I get a lot of questions about traffic- foot traffic and web traffic- and for the most part I understand why people ask, but there’s really no one size fits all solution. That’s not to say that improving traffic is tricky or difficult- it can be as simple and as straightforward as you want to make it, but it does come with a heavy dose of brutal honesty.
When people ask me about increasing traffic I know what they’re really interested in is increasing sales. They think that increasing foot or web traffic is the solution to all their problems. If they just had a larger pool of people to sell to, they could make their numbers.The same goes with people wanting to increase their social media following. After all, if they only had a bigger following they could convert more of those followers into paying client's. Sorry, but that’s not how it works. Traffic doesn’t automatically guarantee you more sales, and slow traffic doesn’t mean you can’t be successful.
First if you’re having traffic woes you need to ask why. There are several very different reasons why your traffic isn’t growing, and before you can improve traffic you first have to fix the disconnection between your store and it’s target market. Jumping right into driving traffic without looking around your store for issues first would be like buying a new light bulb when the power is out. The light bulb isn’t going to do much if there’s no electricty.
That’s not to dismiss foot traffic issues or location issues within your store, but if you really honestly think about it. People will pretty much do ANYTHING, and go ANYWHERE if they truly love a place. We’ve seen those food trucks with lines an hour long. We’ve seen wedding shops with wait lists. Traffic is more directly impacted by what YOU are doing, or not doing than you would think.
I worked almost the entire decade I was in corporate retail in what most large companies called “a low volume shopping mall” which means that, that mall and all of the stores that were in it did a low volume of sales compared to their counterparts in different cities. What does that have to do with traffic? Well, it means on some days there were only a handful ( or less) of people who came into the store, but we were still expected to make our numbers, and more often than not, we did. We succeeded to sell with fewer customers than any other store in our district because we catered to the customer, put all of our attention on that experience, and we didn’t get down about how few people we had walking in. We just spent time with the people we had. We looked at slower traffic as a blessing instead of a curse because we had the luxury of spending time creating relationships with people and getting to know them.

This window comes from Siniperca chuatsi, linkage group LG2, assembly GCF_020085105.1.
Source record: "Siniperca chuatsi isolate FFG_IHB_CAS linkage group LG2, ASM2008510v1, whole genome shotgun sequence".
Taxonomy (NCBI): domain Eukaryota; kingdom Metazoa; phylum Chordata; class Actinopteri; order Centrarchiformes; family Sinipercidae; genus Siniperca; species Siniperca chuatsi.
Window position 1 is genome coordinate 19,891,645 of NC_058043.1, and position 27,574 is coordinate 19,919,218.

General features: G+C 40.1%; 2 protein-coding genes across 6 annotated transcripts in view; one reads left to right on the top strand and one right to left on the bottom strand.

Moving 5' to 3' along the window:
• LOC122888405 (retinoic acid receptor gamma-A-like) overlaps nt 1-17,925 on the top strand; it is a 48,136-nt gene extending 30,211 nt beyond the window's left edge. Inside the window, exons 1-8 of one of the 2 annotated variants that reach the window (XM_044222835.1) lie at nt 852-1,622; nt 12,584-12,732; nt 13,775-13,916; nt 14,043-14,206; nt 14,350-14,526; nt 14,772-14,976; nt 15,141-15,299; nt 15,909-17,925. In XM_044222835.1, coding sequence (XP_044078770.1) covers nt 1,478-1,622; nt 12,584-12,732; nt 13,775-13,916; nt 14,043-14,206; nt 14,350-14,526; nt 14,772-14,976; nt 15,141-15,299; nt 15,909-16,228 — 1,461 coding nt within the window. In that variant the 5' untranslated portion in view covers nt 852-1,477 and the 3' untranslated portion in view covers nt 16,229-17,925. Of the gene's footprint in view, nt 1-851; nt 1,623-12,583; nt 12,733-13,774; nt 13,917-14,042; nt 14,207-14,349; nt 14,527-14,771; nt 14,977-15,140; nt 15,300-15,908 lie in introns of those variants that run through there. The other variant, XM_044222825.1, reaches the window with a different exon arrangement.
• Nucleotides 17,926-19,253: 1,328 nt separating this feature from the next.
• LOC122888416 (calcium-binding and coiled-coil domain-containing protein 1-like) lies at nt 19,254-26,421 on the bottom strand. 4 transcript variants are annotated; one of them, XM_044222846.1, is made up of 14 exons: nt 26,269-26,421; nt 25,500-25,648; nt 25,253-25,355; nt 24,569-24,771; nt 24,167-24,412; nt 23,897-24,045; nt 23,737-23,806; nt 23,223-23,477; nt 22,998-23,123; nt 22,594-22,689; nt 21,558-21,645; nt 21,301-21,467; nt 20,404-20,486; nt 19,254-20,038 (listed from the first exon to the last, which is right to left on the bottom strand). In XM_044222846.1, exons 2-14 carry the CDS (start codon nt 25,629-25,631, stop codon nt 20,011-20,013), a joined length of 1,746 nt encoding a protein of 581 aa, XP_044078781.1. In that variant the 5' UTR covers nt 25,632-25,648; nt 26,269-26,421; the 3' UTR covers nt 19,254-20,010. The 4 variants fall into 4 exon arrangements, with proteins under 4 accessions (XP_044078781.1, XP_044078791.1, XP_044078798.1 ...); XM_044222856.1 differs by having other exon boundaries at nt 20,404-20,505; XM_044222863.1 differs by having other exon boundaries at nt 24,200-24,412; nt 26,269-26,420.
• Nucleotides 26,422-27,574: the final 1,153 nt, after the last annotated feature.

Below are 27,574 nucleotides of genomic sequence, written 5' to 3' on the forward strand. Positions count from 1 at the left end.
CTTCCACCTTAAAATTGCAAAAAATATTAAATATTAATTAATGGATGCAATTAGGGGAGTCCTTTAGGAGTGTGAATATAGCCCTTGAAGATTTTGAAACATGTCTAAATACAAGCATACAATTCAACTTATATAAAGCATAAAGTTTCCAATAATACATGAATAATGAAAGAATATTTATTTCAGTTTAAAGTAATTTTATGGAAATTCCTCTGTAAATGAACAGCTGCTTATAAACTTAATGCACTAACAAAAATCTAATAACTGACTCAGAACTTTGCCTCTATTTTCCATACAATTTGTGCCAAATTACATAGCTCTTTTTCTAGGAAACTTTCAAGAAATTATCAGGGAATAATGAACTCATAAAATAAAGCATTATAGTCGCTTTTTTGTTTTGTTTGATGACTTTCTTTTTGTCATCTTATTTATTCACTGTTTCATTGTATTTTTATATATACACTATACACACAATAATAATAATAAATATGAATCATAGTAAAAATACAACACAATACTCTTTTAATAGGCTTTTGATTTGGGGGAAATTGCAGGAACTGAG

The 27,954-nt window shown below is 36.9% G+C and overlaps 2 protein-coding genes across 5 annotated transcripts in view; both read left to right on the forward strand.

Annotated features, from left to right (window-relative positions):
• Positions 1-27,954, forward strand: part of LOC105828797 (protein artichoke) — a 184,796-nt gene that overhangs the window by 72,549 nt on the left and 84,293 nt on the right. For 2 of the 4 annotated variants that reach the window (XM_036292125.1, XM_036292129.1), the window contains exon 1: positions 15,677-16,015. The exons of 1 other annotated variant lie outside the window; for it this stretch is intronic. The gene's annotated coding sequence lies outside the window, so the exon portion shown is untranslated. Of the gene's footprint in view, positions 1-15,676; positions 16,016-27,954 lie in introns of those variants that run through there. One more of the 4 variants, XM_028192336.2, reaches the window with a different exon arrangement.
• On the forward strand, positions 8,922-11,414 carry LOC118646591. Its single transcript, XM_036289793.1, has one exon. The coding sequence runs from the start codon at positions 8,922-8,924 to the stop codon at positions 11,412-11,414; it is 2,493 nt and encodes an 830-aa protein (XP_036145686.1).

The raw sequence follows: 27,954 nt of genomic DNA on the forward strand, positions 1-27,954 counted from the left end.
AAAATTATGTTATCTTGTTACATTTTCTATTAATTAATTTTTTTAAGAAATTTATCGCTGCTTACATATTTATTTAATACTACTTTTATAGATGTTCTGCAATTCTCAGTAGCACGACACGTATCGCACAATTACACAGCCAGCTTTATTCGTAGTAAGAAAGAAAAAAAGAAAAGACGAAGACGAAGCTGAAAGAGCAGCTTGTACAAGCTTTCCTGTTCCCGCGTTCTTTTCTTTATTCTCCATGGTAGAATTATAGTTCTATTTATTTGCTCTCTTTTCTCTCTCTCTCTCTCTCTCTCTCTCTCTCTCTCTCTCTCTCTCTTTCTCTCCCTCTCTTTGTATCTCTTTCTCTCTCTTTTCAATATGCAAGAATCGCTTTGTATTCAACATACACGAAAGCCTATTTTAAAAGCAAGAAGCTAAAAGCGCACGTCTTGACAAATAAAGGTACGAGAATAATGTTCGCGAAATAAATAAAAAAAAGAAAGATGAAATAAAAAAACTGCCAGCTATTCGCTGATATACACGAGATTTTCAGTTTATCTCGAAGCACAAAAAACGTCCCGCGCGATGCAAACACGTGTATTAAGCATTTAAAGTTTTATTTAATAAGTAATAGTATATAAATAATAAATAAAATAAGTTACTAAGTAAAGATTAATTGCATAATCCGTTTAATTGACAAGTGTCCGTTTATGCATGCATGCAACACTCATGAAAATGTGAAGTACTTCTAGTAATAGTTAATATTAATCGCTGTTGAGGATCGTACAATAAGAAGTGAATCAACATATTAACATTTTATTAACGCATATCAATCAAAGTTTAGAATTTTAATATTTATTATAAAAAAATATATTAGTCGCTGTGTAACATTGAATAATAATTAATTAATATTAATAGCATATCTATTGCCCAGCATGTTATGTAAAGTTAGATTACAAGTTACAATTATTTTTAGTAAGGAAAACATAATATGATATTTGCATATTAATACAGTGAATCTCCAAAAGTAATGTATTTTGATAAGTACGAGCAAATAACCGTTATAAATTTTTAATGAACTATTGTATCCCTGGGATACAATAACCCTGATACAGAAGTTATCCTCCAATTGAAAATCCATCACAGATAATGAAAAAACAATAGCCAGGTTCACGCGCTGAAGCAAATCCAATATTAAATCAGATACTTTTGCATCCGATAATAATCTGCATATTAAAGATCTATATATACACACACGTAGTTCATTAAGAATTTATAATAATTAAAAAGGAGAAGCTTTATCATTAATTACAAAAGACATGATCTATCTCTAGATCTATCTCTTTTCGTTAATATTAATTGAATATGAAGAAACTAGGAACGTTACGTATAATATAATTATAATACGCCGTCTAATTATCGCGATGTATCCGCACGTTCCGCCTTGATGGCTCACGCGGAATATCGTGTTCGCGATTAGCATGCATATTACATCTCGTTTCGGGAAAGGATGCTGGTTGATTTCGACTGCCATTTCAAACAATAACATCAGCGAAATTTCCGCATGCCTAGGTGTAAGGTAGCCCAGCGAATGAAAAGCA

In retail we reward higher volume stores, their managers and their staff for really hitting it out of the park in hundreds of thousands of dollars sold, but what is often overlooked is how hard did those stores have to TRY in order to make that money? With hundreds of people walking in each day, if not every hour it probably wasn’t hard at all to make sure everyone bought something. I would argue that it’s much more impressive and difficult for the slower stores because they have to really work and focus for every dollar.
Here comes to the brutal honesty part; if you have a current traffic issue you, you’re probably putting the blame on all the wrong things. People will shop where they feel welcome, valued, taken care of, and understood. They will shop at stores that provide an incredible product and a wide range of selections. Now, I’m not implying that you aren’t providing those things, but as you think about the experience you offer your customers and look around your store, is there anything you notice that could be hurting their impression of your business?
You might very well be providing all of that, but think about this: If you have an issue with your current customers not spending, not spending enough, not returning, referring friends/family then there’s an issue brewing that cannot be solved by an increased number of people. In fact, the problem would most likely snowball under the demands and challenges of more shoppers.
If you’re thinking to yourself “my store is incredible, I just need more people to see it and they will think it’s incredible too.” that might very well be true. But I also have to be thorough in suggesting that if your business reputation isn’t growing, then people aren’t talking enough about your business. It’s important to ask why aren’t they talking and see how we can remedy that. Is the in store experience, and the merchandise as good as you think it is?
Maybe you aren’t simply shouting loud enough.? Are you blending in, in a sea of shops that look just like you, or carry all the same kinds of products? This is where you’ll really need to put your thinking cap on to seperate yourself in terms of quality and unique product options.